Understand the Rules of Golf distinction between movable and immovable objects and steps for taking relief and avoid the penalty.
The Rules of Golf are not always clear, even though they’re carefully crafted and tediously interpreted by endless rulings and decisions.
When it comes to the matter of obstructions (Rule 24), movable versus unmovable, the situation gets downright murky. However, as Lexi Thompson would probably attest, we need to get the distinction as clearly defined as possible.
To simply assume that reason and logic will prevail is to risk the dreaded penalty!
Is it an obstruction?
That said, the Rules of Golf define an obstruction as:
. . . anything artificial, including the artificial surfaces and sides of roads and paths and manufactured ice, except . . .
And those exceptions can cause big headaches. Out of bounds markers, whether they’re stakes, walls, ditches, fences, or whatever, are not obstructions. Any part of an artificial object that is out of bounds is not an obstruction. Any element defined by the ubiquitous Committee as integral to the golf course is not an obstruction.
So, a tree rooted in the ground would not be an obstruction but a potted tree placed on the golf course for decorative purposes could reasonably be deemed something “artificial” and therefore an obstruction. If that barbed wire fence defines the golf course boundary it’s not an obstruction but if it runs through the golf course then it’s an obstruction.
The bottom line is that we get relief from obstructions, but how we take that relief depends on whether the obstruction is movable or immovable.
Is it movable?
What about the movability versus un-movability? The USGA offer this clarification:
An obstruction is a movable obstruction if it may be moved without unreasonable effort, without unduly delaying play and without causing damage. Otherwise, it is an immovable obstruction.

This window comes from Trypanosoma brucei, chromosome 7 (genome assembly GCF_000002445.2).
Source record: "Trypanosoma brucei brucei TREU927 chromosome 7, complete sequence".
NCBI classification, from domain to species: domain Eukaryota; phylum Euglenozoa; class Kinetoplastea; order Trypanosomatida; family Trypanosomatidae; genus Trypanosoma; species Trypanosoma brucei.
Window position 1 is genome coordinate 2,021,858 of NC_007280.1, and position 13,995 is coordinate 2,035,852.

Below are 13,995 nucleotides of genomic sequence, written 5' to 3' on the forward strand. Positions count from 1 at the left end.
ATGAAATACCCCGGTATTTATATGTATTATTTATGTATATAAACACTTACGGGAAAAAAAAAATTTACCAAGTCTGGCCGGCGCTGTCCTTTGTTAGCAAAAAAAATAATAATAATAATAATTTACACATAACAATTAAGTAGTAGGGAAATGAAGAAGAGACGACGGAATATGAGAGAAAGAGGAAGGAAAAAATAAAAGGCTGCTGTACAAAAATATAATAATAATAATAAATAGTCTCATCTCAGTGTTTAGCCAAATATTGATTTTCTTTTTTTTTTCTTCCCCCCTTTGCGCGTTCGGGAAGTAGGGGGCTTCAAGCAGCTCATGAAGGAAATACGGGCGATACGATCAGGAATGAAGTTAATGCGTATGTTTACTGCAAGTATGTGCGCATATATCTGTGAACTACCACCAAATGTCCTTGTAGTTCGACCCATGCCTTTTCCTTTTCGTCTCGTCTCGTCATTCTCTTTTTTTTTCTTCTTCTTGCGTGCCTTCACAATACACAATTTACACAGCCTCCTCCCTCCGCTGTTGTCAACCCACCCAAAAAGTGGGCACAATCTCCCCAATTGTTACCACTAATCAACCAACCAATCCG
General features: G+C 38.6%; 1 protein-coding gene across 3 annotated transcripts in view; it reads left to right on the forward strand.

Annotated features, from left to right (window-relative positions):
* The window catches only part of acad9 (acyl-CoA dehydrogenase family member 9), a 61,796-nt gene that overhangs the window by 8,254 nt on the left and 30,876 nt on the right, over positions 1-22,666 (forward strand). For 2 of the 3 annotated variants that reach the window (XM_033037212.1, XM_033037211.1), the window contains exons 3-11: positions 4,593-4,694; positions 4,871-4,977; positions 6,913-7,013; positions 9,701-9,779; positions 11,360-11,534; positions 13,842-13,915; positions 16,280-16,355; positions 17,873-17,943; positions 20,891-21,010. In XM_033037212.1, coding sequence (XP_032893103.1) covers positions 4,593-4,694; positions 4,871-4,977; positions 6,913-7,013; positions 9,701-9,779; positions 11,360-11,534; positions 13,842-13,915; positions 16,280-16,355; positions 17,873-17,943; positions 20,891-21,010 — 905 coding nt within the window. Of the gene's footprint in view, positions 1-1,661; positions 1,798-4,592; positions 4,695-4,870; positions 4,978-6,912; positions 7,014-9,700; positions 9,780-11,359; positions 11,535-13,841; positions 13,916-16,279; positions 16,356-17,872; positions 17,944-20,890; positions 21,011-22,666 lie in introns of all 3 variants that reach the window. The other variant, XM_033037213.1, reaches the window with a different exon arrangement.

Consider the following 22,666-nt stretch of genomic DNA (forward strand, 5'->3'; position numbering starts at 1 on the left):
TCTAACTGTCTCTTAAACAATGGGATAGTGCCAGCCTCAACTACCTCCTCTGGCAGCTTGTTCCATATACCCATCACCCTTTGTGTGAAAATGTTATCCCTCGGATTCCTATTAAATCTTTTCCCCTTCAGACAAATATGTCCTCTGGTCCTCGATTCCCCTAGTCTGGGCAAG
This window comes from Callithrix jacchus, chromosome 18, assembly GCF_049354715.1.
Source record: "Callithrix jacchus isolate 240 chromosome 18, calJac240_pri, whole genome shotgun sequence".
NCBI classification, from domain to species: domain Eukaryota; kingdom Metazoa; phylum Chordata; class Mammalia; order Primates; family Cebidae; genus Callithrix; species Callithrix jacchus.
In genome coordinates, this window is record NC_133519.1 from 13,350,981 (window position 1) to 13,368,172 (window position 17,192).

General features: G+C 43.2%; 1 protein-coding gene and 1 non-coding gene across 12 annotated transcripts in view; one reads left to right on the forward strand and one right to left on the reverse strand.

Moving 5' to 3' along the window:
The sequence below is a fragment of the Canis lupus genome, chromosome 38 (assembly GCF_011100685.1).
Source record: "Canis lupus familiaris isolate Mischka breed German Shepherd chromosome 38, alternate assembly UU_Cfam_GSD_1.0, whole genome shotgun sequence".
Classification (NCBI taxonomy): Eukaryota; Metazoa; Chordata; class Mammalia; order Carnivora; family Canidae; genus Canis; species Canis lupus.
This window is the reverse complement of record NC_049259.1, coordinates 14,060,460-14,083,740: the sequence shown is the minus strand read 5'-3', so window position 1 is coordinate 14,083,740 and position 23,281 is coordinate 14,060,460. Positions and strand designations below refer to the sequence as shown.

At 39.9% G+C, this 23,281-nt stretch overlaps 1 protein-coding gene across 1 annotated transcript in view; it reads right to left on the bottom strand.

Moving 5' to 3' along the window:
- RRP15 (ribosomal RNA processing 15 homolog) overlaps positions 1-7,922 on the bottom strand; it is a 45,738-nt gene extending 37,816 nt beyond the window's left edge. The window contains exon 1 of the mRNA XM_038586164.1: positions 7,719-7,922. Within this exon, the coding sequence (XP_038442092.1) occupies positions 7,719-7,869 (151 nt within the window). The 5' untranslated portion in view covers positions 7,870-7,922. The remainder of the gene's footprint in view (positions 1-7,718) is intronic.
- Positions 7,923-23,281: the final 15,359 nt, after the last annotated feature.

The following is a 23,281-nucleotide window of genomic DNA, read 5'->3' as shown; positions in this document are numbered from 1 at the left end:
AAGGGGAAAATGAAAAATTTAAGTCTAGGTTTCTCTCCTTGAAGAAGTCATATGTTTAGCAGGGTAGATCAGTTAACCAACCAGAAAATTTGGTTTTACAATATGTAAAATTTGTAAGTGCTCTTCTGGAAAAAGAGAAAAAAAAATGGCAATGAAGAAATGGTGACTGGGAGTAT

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So, if a temporary artificial object, say a small sign of some sort, had been stuck in the ground and you were unfortunate enough to land your ball near that sign, sufficiently close that the sign interfered with your swing, you could pull it out of the ground, take your swing, and then replace the sign without penalty.
That’s what Lexi thought and, frankly, I would have made the same assumption.
Which takes us to the final caveat in Rule 24. The Committee has near-mythic power to define what might be a movable obstruction as immovable.
The LPGA’s Rules Guru offers this bit of clarification as a starting point.
How to take relief
In addition to Dan Dan The Rules Man’s helpful tutorial, you also need to follow specific procedures in how you take relief from an immovable obstruction. (Since you somehow got the movable obstruction out of your way, you don’t have to take relief under that circumstance.)
This USGA tutorial lays out the procedures clearly.
I also recommend, if you don’t already do so, that you carry a Rules of Golf book in your bag. The procedures for taking relief and the penalties are right there in black and white for you and for others to quickly read and follow.
The original Rules of Golf were based on common sense and mutual consideration. However, courtesy and common sense don’t always prevail when players differ in their interpretation of a given rule. I have witnessed some fairly acrimonious exchanges that could have been avoided had a Rules of Golf book been available for quick reference.
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Which of the Rules of Golf do you find most confusing? And which do you find most difficult to follow?